Chemical effects of different types of rubber-based products on early life stages of Pacific oyster, Crassostrea gigas

Type Article
Date 2022-04
Language English
Author(s) Tallec Kevin1, Huvet ArnaudORCID1, Yeuc'h Valérie2, Le Goic Nelly3, Paul-Pont Ika3
Affiliation(s) 1 : Univ Brest, Ifremer, CNRS, IRD, LEMAR, F-29280, Plouzané, France
2 : LABOCEA, 120 avenue de Rochon, CS10052, 29280 Plouzané, France
3 : Univ Brest, Ifremer, CNRS, IRD, LEMAR, F-29280, Plouzané, France
Source Journal Of Hazardous Materials (0304-3894) (Elsevier BV), 2022-04 , Vol. 427 , P. 127883 (12p.)
DOI 10.1016/j.jhazmat.2021.127883
WOS© Times Cited 8
Keyword(s) Oyster, Rubber, Tire, Aquaculture gears, Leachate, Early life stages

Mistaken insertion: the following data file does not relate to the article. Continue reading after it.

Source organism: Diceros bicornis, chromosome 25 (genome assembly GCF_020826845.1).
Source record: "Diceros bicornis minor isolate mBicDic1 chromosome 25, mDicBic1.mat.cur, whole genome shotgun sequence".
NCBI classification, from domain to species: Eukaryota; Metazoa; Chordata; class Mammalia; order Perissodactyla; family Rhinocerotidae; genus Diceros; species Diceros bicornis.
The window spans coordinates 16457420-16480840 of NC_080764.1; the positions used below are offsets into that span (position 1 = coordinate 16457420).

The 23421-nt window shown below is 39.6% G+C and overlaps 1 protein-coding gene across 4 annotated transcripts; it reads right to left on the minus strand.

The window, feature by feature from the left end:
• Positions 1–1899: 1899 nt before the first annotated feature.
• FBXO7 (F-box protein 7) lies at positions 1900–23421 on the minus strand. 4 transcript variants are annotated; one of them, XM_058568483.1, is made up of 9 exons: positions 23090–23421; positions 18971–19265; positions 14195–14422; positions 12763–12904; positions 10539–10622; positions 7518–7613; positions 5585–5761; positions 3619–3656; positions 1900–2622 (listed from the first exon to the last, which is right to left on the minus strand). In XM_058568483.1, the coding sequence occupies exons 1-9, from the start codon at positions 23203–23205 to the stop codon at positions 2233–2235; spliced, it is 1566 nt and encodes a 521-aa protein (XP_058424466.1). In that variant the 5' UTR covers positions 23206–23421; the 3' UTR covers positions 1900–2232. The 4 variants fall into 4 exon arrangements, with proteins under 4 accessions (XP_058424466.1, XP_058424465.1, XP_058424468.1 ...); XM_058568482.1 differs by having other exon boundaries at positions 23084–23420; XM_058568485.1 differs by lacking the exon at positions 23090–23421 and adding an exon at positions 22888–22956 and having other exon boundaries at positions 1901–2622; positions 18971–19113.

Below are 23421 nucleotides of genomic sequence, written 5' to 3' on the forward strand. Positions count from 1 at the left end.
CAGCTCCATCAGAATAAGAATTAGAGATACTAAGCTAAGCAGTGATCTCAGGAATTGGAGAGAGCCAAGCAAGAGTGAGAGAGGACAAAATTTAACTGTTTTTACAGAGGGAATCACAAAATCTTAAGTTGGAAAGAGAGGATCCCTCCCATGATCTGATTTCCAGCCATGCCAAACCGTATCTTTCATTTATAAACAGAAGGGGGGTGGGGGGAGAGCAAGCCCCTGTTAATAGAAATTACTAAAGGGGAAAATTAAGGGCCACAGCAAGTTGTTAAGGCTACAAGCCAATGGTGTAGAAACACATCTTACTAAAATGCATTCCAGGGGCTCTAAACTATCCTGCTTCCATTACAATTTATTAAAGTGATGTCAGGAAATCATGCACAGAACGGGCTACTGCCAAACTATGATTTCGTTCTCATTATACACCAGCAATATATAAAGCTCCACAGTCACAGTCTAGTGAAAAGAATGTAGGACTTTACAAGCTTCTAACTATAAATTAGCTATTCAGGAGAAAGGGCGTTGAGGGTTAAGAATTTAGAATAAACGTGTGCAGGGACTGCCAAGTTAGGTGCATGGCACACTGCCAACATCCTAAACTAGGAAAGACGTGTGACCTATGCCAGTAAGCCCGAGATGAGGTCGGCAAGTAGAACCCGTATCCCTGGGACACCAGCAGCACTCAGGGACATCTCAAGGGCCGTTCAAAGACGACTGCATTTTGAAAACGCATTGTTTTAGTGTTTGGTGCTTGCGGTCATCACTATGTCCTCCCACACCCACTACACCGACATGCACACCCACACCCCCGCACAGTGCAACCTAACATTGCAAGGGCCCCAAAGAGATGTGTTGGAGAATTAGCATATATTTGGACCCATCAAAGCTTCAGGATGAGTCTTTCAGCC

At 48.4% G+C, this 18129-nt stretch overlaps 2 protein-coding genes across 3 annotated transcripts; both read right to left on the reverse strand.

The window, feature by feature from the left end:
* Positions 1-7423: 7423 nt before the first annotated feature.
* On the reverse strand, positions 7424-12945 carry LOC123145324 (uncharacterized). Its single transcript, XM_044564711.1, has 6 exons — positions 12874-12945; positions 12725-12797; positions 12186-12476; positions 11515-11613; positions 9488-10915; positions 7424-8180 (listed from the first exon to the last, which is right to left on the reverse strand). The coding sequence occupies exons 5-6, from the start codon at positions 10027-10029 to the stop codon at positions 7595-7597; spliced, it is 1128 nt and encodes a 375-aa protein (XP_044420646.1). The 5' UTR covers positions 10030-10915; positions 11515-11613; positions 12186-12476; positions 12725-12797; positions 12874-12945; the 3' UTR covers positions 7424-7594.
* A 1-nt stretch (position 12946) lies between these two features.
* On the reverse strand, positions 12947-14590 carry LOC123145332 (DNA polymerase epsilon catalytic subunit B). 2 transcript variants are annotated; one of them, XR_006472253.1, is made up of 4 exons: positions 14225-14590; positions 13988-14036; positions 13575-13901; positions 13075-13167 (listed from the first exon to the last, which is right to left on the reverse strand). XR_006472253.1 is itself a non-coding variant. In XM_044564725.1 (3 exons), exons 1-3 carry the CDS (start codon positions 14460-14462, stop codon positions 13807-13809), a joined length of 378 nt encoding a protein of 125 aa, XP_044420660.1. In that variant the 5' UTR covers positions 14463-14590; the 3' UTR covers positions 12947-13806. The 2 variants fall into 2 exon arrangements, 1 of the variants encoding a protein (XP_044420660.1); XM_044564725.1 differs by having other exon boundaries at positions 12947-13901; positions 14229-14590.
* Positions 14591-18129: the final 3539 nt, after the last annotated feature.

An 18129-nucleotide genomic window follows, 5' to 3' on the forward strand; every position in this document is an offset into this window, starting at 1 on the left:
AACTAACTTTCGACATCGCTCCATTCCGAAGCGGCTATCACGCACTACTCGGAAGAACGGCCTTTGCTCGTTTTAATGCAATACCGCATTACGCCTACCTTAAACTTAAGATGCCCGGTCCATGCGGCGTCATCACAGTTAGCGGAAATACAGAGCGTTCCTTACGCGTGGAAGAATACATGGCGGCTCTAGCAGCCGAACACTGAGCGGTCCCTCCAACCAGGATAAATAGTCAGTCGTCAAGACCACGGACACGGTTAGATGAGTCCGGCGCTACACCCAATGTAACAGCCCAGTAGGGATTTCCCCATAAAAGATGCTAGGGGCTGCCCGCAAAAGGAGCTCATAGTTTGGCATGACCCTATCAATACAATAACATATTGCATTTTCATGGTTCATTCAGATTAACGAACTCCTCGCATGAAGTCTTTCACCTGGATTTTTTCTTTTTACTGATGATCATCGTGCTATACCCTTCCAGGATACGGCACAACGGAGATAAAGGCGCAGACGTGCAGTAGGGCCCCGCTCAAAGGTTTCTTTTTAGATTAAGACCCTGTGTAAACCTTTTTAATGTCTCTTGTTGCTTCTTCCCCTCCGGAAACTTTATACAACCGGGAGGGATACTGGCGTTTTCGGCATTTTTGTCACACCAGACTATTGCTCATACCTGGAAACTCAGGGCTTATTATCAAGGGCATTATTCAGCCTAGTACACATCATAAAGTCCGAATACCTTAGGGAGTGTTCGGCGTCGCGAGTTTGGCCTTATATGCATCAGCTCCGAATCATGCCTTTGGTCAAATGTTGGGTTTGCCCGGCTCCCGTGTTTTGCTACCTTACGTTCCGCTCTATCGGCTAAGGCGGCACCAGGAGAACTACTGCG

Rubber products and debris with specific chemical signatures can release their constitutive compounds into the surrounding environment. We investigated the chemical toxicity of different types of new and used rubber products (tires, crumb rubber granulates, aquaculture rubber bands) on early life stages of a model marine organism, Pacific oyster Crassostrea gigas. Leachates obtained from used products were generally less toxic than those from new ones. Leachates from new products induced embryotoxicity at different concentrations: oyster-farming rubber bands (lowest observed effect concentration, LOEC = 1 g L-1) and crumb rubber granulates (LOEC = 1 g L-1) > tires (LOEC = 10 g L-1). Moreover, new oyster-farming rubber bands induced spermiotoxicity at 10 g L-1 (-29% survival) resulting in decreased oyster reproductive output (-17% fertilization yield). Targeted chemical analyses revealed some compounds (2 mineral contaminants, 15 PAHs, 2 PCBs) in leachates, which may have played a role. Rubber used in marine aquaculture (rubber bands) or present at sea as waste (tire, crumb rubber granulates) therefore release hazardous chemical molecules under realistic conditions, which may affect oyster development. Aquaculture development work is necessary to improve practices for eco-safety, as are efforts to limit the contamination of marine environments by terrestrial rubber debris.

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